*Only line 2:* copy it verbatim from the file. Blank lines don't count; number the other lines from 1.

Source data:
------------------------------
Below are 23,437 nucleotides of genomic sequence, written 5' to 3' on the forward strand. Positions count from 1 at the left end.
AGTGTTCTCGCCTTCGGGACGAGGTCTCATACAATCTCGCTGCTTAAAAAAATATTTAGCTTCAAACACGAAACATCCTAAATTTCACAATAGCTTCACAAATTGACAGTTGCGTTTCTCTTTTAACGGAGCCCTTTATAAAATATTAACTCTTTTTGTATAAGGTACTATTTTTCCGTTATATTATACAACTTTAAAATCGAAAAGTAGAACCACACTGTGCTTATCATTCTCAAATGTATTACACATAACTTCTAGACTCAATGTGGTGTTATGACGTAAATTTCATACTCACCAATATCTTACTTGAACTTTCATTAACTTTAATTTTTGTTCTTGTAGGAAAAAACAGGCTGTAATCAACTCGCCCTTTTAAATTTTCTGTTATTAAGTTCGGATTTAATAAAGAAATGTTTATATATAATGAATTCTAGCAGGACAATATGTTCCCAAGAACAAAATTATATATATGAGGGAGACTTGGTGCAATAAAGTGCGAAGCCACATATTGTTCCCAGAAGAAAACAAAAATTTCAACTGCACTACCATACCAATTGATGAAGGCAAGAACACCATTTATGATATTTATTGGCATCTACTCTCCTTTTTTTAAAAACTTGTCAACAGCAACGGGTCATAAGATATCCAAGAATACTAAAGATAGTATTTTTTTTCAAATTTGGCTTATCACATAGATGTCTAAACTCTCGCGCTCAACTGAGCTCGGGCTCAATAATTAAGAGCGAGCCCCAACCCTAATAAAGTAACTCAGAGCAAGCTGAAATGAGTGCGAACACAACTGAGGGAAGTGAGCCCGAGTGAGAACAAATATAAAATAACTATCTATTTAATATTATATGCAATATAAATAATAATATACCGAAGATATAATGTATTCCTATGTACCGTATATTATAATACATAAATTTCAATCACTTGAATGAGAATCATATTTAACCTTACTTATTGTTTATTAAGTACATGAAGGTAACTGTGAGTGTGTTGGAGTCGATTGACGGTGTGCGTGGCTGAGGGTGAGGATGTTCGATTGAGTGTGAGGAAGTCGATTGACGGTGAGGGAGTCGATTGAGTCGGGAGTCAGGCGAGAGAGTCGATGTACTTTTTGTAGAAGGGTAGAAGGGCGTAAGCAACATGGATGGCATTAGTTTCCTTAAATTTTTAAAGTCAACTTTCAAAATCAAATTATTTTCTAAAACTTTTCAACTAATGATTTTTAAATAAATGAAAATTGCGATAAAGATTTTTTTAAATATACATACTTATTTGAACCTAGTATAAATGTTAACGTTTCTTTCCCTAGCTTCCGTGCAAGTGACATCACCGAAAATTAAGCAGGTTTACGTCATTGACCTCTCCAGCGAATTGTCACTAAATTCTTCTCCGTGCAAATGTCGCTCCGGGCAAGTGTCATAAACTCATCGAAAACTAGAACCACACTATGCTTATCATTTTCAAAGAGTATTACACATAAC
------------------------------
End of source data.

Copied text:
AGTGTTCTCGCCTTCGGGACGAGGTCTCATACAATCTCGCTGCTTAAAAAAATATTTAGCTTCAAACACGAAACATCCTAAATTTCACAATAGCTTCACAAATTGACAGTTGCGTTTCTCTTTTAACGGAGCCCTTTATAAAATATTAACTCTTTTTGTATAAGGTACTATTTTTCCGTTATATTATACAACTTTAAAATCGAAAAGTAGAACCACACTGTGCTTATCATTCTCAAATGTATTACACATAACTTCTAGACTCAATGTGGTGTTATGACGTAAATTTCATACTCACCAATATCTTACTTGAACTTTCATTAACTTTAATTTTTGTTCTTGTAGGAAAAAACAGGCTGTAATCAACTCGCCCTTTTAAATTTTCTGTTATTAAGTTCGGATTTAATAAAGAAATGTTTATATATAATGAATTCTAGCAGGACAATATGTTCCCAAGAACAAAATTATATATATGAGGGAGACTTGGTGCAATAAAGTGCGAAGCCACATATTGTTCCCAGAAGAAAACAAAAATTTCAACTGCACTACCATACCAATTGATGAAGGCAAGAACACCATTTATGATATTTATTGGCATCTACTCTCCTTTTTTTAAAAACTTGTCAACAGCAACGGGTCATAAGATATCCAAGAATACTAAAGATAGTATTTTTTTTCAAATTTGGCTTATCACATAGATGTCTAAACTCTCGCGCTCAACTGAGCTCGGGCTCAATAATTAAGAGCGAGCCCCAACCCTAATAAAGTAACTCAGAGCAAGCTGAAATGAGTGCGAACACAACTGAGGGAAGTGAGCCCGAGTGAGAACAAATATAAAATAACTATCTATTTAATATTATATGCAATATAAATAATAATATACCGAAGATATAATGTATTCCTATGTACCGTATATTATAATACATAAATTTCAATCACTTGAATGAGAATCATATTTAACCTTACTTATTGTTTATTAAGTACATGAAGGTAACTGTGAGTGTGTTGGAGTCGATTGACGGTGTGCGTGGCTGAGGGTGAGGATGTTCGATTGAGTGTGAGGAAGTCGATTGACGGTGAGGGAGTCGATTGAGTCGGGAGTCAGGCGAGAGAGTCGATGTACTTTTTGTAGAAGGGTAGAAGGGCGTAAGCAACATGGATGGCATTAGTTTCCTTAAATTTTTAAAGTCAACTTTCAAAATCAAATTATTTTCTAAAACTTTTCAACTAATGATTTTTAAATAAATGAAAATTGCGATAAAGATTTTTTTAAATATACATACTTATTTGAACCTAGTATAAATGTTAACGTTTCTTTCCCTAGCTTCCGTGCAAGTGACATCACCGAAAATTAAGCAGGTTTACGTCATTGACCTCTCCAGCGAATTGTCACTAAATTCTTCTCCGTGCAAATGTCGCTCCGGGCAAGTGTCATAAACTCATCGAAAACTAGAACCACACTATGCTTATCATTTTCAAAGAGTATTACACATAAC